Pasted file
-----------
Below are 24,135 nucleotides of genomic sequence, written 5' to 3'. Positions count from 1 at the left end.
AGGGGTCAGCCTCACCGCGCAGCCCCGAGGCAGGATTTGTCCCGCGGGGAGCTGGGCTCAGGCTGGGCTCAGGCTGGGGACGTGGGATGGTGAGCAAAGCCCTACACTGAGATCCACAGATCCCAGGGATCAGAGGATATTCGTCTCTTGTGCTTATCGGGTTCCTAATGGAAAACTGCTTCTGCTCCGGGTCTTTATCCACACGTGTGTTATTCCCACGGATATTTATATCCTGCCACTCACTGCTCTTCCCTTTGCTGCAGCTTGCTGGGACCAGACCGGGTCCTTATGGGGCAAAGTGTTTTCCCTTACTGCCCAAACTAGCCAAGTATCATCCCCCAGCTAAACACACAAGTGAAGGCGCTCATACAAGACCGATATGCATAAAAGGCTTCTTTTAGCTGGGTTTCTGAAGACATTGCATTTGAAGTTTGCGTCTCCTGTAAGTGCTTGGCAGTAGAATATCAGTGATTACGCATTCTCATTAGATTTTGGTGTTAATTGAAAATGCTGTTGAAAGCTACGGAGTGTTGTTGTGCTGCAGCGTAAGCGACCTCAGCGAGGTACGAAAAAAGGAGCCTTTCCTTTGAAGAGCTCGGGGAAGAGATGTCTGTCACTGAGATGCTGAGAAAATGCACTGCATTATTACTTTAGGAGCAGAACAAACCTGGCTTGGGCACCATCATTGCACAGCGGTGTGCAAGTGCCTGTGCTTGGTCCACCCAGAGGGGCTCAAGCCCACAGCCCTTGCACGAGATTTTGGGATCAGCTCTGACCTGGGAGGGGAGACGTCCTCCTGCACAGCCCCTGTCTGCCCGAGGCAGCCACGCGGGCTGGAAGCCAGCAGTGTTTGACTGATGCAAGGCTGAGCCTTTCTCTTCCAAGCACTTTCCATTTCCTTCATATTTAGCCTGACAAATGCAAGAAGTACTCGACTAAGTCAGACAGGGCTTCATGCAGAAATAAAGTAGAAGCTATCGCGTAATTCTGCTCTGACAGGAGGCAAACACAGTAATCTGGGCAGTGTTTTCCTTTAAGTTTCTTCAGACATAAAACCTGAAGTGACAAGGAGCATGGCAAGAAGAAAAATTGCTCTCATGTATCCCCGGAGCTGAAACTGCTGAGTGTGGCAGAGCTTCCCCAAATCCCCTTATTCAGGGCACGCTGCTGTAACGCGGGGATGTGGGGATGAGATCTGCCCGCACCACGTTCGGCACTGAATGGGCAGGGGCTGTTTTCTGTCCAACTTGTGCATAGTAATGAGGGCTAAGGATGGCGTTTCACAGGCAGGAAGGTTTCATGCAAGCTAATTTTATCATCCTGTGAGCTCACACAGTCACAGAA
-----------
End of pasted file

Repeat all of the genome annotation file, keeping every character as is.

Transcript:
Below are 24,135 nucleotides of genomic sequence, written 5' to 3'. Positions count from 1 at the left end.
AGGGGTCAGCCTCACCGCGCAGCCCCGAGGCAGGATTTGTCCCGCGGGGAGCTGGGCTCAGGCTGGGCTCAGGCTGGGGACGTGGGATGGTGAGCAAAGCCCTACACTGAGATCCACAGATCCCAGGGATCAGAGGATATTCGTCTCTTGTGCTTATCGGGTTCCTAATGGAAAACTGCTTCTGCTCCGGGTCTTTATCCACACGTGTGTTATTCCCACGGATATTTATATCCTGCCACTCACTGCTCTTCCCTTTGCTGCAGCTTGCTGGGACCAGACCGGGTCCTTATGGGGCAAAGTGTTTTCCCTTACTGCCCAAACTAGCCAAGTATCATCCCCCAGCTAAACACACAAGTGAAGGCGCTCATACAAGACCGATATGCATAAAAGGCTTCTTTTAGCTGGGTTTCTGAAGACATTGCATTTGAAGTTTGCGTCTCCTGTAAGTGCTTGGCAGTAGAATATCAGTGATTACGCATTCTCATTAGATTTTGGTGTTAATTGAAAATGCTGTTGAAAGCTACGGAGTGTTGTTGTGCTGCAGCGTAAGCGACCTCAGCGAGGTACGAAAAAAGGAGCCTTTCCTTTGAAGAGCTCGGGGAAGAGATGTCTGTCACTGAGATGCTGAGAAAATGCACTGCATTATTACTTTAGGAGCAGAACAAACCTGGCTTGGGCACCATCATTGCACAGCGGTGTGCAAGTGCCTGTGCTTGGTCCACCCAGAGGGGCTCAAGCCCACAGCCCTTGCACGAGATTTTGGGATCAGCTCTGACCTGGGAGGGGAGACGTCCTCCTGCACAGCCCCTGTCTGCCCGAGGCAGCCACGCGGGCTGGAAGCCAGCAGTGTTTGACTGATGCAAGGCTGAGCCTTTCTCTTCCAAGCACTTTCCATTTCCTTCATATTTAGCCTGACAAATGCAAGAAGTACTCGACTAAGTCAGACAGGGCTTCATGCAGAAATAAAGTAGAAGCTATCGCGTAATTCTGCTCTGACAGGAGGCAAACACAGTAATCTGGGCAGTGTTTTCCTTTAAGTTTCTTCAGACATAAAACCTGAAGTGACAAGGAGCATGGCAAGAAGAAAAATTGCTCTCATGTATCCCCGGAGCTGAAACTGCTGAGTGTGGCAGAGCTTCCCCAAATCCCCTTATTCAGGGCACGCTGCTGTAACGCGGGGATGTGGGGATGAGATCTGCCCGCACCACGTTCGGCACTGAATGGGCAGGGGCTGTTTTCTGTCCAACTTGTGCATAGTAATGAGGGCTAAGGATGGCGTTTCACAGGCAGGAAGGTTTCATGCAAGCTAATTTTATCATCCTGTGAGCTCACACAGTCACAGAA